I'm a huge David Mitchell fan, and I was delighted to read his short story for The Guardian . It made me happy, reminding me of what a great writer he is; he can be funny, profound, complex, experimental, and simply direct. Some samples:
"When you're a guy, and a dad," I told Freddy's scarecrow, "and you have to ask your wife to put £5,000 of her bonus into the joint account so that the garage won't refuse your card, and all the jokes about being a Kept Man are worn away, the word is 'vasectomising'..."
We agreed, but the stove, when it arrived, had only half the depth of the fireplace. This would create a gap between the back of the stove and the bricks of the hearth, but with Rumsfeldian [bold italics, mine] clarity our builder assured us, If a thing can get in, a thing can get out.
I paid, put my purchases in a box, and left 1-Stop taking a last backward glance, which is why I failed to notice the BlackBerry-wielding meteor hurtling down the pavement until it was too late.
The other news was the immanent release of Mitchell's next book The Thousand Autumns of Jacob de Zoet in June. Such a fine start to the year...
In the January 4, 2010 issue of The New Yorker, there was a profile of the band Vampire Weekend. It was a sunny, entertaining profile, following them on their tour of California for their new album. What I found interesting was the following scene, wherein they are talking to Tom DeLonge of Blink-182 at his rehearsal studio (hand transcribing due to the Subscription wall):
After the interview, he led the band into a conference room with a flat-screen TV and launched into a long pitch for an Internet project he was working on--"a prepackaged Web site" for bands, called Modlife."I term it an 'operating system,'" DeLonge said. "You could sell advance tickets, you could do advertising, you could do authomate V.I.P. parties. We're gonna be putting live auctions, e-commerce." he continued, "We're doing it with the White Stripes." He said Vampire Weekend could do all of its business through Modlife, with the Web site taking twenty-five per cent of the profits. He demonstrated a video chat-room function by talking to a group of his fans: "Hey, everybody, I'm doing a demonstration with Vampire Weekend. If you want Vampire Weekend to join Modlife, say 'Yes!'" The Chat-room users started responding "Yes!" "Yes!" "Yes!" One wrote "No!"A bit later:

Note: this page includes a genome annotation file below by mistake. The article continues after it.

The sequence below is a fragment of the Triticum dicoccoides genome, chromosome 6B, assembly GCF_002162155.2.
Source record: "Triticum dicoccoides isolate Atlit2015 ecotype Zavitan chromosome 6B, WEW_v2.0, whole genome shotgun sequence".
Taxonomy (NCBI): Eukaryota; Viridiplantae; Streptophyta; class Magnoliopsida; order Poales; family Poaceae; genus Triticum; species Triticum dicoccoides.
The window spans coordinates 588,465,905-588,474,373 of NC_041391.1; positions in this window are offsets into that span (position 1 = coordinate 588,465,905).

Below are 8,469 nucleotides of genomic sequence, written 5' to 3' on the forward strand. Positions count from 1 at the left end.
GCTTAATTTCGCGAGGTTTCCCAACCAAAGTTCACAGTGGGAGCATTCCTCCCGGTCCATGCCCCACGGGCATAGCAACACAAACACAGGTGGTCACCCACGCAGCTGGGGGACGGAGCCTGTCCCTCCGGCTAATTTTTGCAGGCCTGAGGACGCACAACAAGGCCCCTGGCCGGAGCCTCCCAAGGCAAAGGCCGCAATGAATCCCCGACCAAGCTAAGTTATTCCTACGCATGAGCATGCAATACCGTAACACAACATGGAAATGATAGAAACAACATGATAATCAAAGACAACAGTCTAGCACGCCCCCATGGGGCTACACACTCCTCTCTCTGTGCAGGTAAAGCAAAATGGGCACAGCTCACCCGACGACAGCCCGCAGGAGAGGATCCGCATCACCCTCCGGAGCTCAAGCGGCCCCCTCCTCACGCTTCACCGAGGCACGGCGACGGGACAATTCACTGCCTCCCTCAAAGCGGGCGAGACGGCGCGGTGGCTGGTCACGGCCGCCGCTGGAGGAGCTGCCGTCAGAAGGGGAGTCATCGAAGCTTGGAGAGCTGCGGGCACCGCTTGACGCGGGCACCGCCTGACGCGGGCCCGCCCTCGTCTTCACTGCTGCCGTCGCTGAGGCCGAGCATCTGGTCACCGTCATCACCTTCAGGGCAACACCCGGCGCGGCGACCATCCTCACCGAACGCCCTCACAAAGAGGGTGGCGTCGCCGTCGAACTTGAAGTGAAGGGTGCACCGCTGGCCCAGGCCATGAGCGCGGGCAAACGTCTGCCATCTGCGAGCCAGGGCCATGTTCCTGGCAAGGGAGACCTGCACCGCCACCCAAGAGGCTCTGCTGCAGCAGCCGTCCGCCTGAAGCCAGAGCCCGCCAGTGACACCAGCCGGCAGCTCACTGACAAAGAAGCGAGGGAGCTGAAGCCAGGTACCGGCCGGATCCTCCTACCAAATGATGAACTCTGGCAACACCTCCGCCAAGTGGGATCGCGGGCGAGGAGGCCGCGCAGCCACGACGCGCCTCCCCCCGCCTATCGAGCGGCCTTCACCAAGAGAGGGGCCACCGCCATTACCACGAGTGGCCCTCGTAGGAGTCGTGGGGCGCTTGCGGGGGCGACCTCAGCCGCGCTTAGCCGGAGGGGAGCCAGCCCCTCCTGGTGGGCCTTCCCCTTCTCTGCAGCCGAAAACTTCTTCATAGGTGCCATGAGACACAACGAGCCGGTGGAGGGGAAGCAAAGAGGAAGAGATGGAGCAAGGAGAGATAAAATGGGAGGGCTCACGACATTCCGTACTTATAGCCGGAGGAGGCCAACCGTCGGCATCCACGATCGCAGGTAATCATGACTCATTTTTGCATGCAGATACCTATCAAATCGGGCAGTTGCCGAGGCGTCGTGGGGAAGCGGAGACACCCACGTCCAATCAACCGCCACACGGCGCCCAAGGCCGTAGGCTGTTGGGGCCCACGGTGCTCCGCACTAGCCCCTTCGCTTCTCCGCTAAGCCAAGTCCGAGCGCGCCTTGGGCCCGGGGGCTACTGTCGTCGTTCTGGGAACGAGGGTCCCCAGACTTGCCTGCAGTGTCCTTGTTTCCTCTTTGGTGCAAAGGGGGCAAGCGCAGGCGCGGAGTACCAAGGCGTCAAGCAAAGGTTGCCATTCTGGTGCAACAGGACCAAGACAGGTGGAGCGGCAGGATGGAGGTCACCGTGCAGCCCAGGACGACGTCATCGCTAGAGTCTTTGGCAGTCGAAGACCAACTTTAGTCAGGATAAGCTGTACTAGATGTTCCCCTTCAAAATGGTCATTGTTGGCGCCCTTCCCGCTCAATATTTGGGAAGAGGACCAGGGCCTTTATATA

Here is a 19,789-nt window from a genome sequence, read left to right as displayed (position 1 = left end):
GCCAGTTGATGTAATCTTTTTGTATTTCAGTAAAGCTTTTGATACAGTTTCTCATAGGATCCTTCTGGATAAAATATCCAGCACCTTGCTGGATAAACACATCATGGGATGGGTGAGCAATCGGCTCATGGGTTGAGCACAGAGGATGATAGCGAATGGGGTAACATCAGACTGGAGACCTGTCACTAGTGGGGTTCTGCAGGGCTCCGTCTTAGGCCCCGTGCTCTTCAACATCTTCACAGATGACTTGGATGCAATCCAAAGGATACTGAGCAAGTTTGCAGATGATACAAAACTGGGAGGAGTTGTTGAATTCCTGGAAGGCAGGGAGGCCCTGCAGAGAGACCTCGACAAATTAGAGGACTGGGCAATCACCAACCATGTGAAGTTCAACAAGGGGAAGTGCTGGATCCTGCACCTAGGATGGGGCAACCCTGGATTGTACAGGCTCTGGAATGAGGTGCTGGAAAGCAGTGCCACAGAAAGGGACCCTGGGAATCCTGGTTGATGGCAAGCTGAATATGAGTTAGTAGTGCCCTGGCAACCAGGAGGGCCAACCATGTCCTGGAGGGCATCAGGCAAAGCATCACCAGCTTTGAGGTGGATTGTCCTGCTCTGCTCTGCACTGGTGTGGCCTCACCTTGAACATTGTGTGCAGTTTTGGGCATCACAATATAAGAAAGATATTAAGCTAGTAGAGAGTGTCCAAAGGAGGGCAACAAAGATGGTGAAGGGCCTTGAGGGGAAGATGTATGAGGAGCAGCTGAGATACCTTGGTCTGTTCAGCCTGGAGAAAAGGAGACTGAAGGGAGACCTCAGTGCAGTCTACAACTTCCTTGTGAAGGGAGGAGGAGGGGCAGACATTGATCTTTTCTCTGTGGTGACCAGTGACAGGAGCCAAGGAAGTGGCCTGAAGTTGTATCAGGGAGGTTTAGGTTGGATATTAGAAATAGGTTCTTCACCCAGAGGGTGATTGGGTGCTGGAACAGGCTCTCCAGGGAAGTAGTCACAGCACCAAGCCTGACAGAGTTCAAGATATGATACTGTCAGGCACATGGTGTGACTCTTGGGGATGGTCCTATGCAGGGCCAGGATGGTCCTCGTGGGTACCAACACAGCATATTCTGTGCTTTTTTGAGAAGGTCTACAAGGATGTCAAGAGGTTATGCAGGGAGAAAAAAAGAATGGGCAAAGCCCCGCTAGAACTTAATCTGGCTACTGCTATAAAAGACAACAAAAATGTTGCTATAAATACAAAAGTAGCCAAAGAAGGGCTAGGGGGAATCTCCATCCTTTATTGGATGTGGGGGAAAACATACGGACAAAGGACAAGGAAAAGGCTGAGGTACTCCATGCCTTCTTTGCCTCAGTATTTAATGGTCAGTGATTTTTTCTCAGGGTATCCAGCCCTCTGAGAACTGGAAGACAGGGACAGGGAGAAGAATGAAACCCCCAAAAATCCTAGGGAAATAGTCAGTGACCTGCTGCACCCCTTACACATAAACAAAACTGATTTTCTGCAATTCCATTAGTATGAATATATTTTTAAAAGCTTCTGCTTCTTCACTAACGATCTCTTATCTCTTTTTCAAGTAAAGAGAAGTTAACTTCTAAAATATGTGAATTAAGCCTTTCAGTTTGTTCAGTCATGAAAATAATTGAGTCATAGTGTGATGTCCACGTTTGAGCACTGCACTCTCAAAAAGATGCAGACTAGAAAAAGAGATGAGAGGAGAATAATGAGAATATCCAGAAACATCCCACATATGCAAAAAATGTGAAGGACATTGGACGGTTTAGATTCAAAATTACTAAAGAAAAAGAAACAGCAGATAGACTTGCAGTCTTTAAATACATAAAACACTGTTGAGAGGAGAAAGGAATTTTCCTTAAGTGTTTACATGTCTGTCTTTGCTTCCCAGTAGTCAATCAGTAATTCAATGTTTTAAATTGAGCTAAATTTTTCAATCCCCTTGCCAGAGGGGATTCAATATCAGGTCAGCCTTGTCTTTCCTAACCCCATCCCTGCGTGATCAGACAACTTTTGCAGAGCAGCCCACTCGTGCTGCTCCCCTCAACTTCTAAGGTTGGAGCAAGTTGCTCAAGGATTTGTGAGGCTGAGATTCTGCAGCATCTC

DeLonge shook his head. "I don't want to be freaking on the money part," he said "But you guys know and I know that you're trying to live in an industry that's dying. And so Modlife is trying to give you the chance to survive."
The Band members seemed rattled. "I started thinking about all kinds of things while he was talking," Batmangli said. "Like what it means to be in a band. Tom DeLonge is not that old. He's thirty-three. Seven years older than me--that's crazy." Tomson said, "You gotta hustle." No one spoke for a while.
(all copyright is The New Yorker and Lizzie Widdicombe. And if you don't have a subscription to the magazine, you really should. It's amazing.)
The reason I quoted this article is that it speaks volumes about how the music industry is reinventing itself, so fast and varied, like an evolutionary spike, a pre-Cambrian explosion. Who's to say that Modlife won't be a hit? There are so many variables and serendipities that go into the success of businesses, especially on the Internet.
I feel the same thing is happening in the book industry, with the whole Google rights issues, the e-book debacle with Amazon, and beneath it all-- the Espresso Book Machine model. Another time I'll devote a post that solely adresses those ideas, but for now it's fascinating to see how everyone's hustling.
Finally: It's been a quiet few days with Ginger. not that many books, most of them Google editions; I've been emailing with several people about projects and obscure book queries. I've taken the slower pace to work on one of the two author projects I mentioned before; it's nice, book layout and design is oddly calming, very zen for me.
And so it goes...